The Auditorium Theatre, Chicago Landmark, Celebrates 130 Years

Lisa Fielding
December 04, 2019 - 2:50 pm
Auditorium Theatre

(Lisa Fielding)


CHICAGO (WBBM NEWSRADIO) -- Built in 1889, The Auditorium Theatre was the city's marquis structure after the Great Chicago Fire. At the time, it was the largest building in the country with all the modern luxuries.

"It was the first building with modern electricity, with carbon filament light bulbs and it was the first building to be air conditioned," said Rich Regan, CEO of the Auditorium Theatre. "They did that with 15 tons of ice that they blew fans over to cool the air."

On Dec. 9, the historical landmark will celebrate 130 years.

"This is an amazing milestone that this theater has been here for 130 years operating in various states of the years." he said.

The theatre, which lives inside Roosevelt University, helped establish Chicago as an international city following the Great Chicago Fire, and opening night at the theater brought prominent figures such as President Benjamin Harrison, Vice President Levi Morton and many others to the city to witness the architectural innovation of Dankmar Adler and Louis Sullivan.

"We're standing in a spot right now that was a lake 145 years ago. This was such a significant building at the time. it was really designed and built by a dream team, a dream team of American architects," Regan said. "When you talk about American architecture, this building embodies American architecture."

Rich Regan, CEO of the Auditorium Theatre
Rich Regan, CEO of the Auditorium Theatre. (Lisa Fielding/WBBM)

'The First for the Arts in the City'

The Auditorium Theatre played a critical role in Chicago being named host for 1893 World's Columbian Exposition.

"This building was really the first for the arts in the city. We talk about the Daniel Burnham city plan. The epicenter of that plan was Buckingham Fountain. We are just a stones throw from Buckingham Fountain. Those who determined the location of the World's Fair, they said, 'Wow, Chicago can build a building as prominent and beautiful as the Auditorium building, they'll be able to handle the Columbian Exposition, no problem.'"

The six story, 3900-seat venue first opened as home to the symphony and the opera but then fell on hard time in the 1040s.

Auditorium Theatre
The Auditorium celebrates 130 years as a pioneering art space that was a home to many prominent artists and musicals. (Lisa Fielding/WBBM)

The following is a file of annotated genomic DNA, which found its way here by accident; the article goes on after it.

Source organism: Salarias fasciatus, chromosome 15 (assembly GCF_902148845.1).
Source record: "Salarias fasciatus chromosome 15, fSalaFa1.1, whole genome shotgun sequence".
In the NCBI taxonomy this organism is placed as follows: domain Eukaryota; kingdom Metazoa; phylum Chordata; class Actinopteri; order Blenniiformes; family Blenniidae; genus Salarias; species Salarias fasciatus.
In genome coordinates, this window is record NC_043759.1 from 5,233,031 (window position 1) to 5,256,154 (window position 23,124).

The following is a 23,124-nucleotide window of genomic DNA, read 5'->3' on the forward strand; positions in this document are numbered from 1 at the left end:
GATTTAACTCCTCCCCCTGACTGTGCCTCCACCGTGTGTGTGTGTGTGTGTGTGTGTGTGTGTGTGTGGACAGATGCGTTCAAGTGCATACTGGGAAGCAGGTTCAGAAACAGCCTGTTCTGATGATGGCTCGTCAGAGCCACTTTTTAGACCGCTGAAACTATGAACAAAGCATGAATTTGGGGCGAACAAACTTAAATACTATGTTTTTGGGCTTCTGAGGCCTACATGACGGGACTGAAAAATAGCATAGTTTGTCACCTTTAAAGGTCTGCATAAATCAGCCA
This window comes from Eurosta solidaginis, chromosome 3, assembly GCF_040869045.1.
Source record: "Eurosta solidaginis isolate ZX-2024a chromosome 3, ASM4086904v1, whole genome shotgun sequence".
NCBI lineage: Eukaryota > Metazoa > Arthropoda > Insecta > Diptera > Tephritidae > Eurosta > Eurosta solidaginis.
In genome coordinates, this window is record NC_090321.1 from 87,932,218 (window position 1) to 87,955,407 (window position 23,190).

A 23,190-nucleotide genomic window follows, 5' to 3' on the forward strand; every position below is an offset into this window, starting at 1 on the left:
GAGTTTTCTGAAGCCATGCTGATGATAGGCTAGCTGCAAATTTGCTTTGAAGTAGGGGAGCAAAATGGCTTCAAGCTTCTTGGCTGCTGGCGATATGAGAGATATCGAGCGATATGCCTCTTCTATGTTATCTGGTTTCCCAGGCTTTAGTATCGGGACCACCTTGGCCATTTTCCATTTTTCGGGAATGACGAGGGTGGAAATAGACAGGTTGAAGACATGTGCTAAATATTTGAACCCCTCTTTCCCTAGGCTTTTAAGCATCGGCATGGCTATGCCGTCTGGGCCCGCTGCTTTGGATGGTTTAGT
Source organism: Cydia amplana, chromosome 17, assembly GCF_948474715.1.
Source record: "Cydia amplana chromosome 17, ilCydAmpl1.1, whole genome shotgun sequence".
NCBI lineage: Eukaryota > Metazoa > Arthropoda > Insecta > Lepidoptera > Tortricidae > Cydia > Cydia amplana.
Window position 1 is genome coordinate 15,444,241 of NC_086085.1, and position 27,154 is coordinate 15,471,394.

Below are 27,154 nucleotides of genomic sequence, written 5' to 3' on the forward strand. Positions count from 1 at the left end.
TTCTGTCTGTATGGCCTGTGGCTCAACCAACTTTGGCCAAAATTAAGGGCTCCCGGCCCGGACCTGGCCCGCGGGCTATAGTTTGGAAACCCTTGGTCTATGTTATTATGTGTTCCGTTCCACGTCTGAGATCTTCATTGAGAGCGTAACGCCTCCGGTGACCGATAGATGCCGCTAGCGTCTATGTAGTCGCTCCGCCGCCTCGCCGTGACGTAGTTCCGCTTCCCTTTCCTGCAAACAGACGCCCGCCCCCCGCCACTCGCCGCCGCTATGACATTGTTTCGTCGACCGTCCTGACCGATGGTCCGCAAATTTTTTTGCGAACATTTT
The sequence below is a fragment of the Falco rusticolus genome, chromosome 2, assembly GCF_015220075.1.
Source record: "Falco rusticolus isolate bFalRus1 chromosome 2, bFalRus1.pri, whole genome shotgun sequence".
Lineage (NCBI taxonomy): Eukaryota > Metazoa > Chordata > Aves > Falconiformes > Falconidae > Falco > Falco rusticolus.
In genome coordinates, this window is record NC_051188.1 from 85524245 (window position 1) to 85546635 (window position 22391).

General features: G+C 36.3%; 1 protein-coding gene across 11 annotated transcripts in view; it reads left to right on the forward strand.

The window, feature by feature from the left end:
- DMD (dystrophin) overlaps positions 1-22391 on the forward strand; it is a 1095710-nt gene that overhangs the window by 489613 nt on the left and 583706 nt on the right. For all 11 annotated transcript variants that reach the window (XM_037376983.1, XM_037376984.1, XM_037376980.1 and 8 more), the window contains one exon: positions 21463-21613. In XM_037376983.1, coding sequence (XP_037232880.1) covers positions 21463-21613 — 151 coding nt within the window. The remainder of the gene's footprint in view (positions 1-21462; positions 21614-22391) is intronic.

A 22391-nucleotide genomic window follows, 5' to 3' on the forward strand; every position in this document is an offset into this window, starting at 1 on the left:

The theater went bankrupt and closed in 1941. The following year, the Auditorium was taken over by the City of Chicago to be used as a World War II servicemen's center. In 1946, Roosevelt University saved the venue.

On Oct. 31, 1967, it reopened with a gala performance of the New York City Ballet's production of "A Midsummer Night's Dream" and soon became the house of rock.

Regan said it became the most significant rock house in the Midwest, if not the world, at that time.

"Jimi Hendrix played here, The Who, Elton John, Prince, Crosby, Stills, Nash & Young," Regan said. "This was the first building that Crosby, Stills, Nash & Young performed in and they did a show here with an opening act with a woman by the name of Joni Mitchell. This was her warm-up set and they'd go on to perform the next day at Woodstock."

Old Program
Old programs from the Auditorium represent its breadth and history of shows. (Lisa Fielding/WBBM)

He said in the '80s, some of the biggest musicals in the world were launched here, such as Les Mis, Phantom of the Opera and Miss Saigon. And the Joffery Ballet made the theater its home in 1998. In 2015 and 2016, it hosted the NFL Draft.

"We're in the midst of the Joffery Ballet's Nutcracker and a full schedule of other presentations and performances this year and next, but while we're doing that, we slip in restoration work throughout because it's so important to keep this building alive and vibrant," he said.

(Lisa Fielding/WBBM)

How do you celebrate 130 years?

To celebrate its birthday, the venue is opening its doors to the public all day on Dec. 9 for free tours and an open house starting at 4 p.m. Although it's free, registration is encouraged. 

"We're having a toast at 6 o'clock and some quick speeches. We have self guided tours and sketching space," Regan said. "We give tours to architecture students all the time. (There is a) lot of history here; we encourage everyone to come and see it."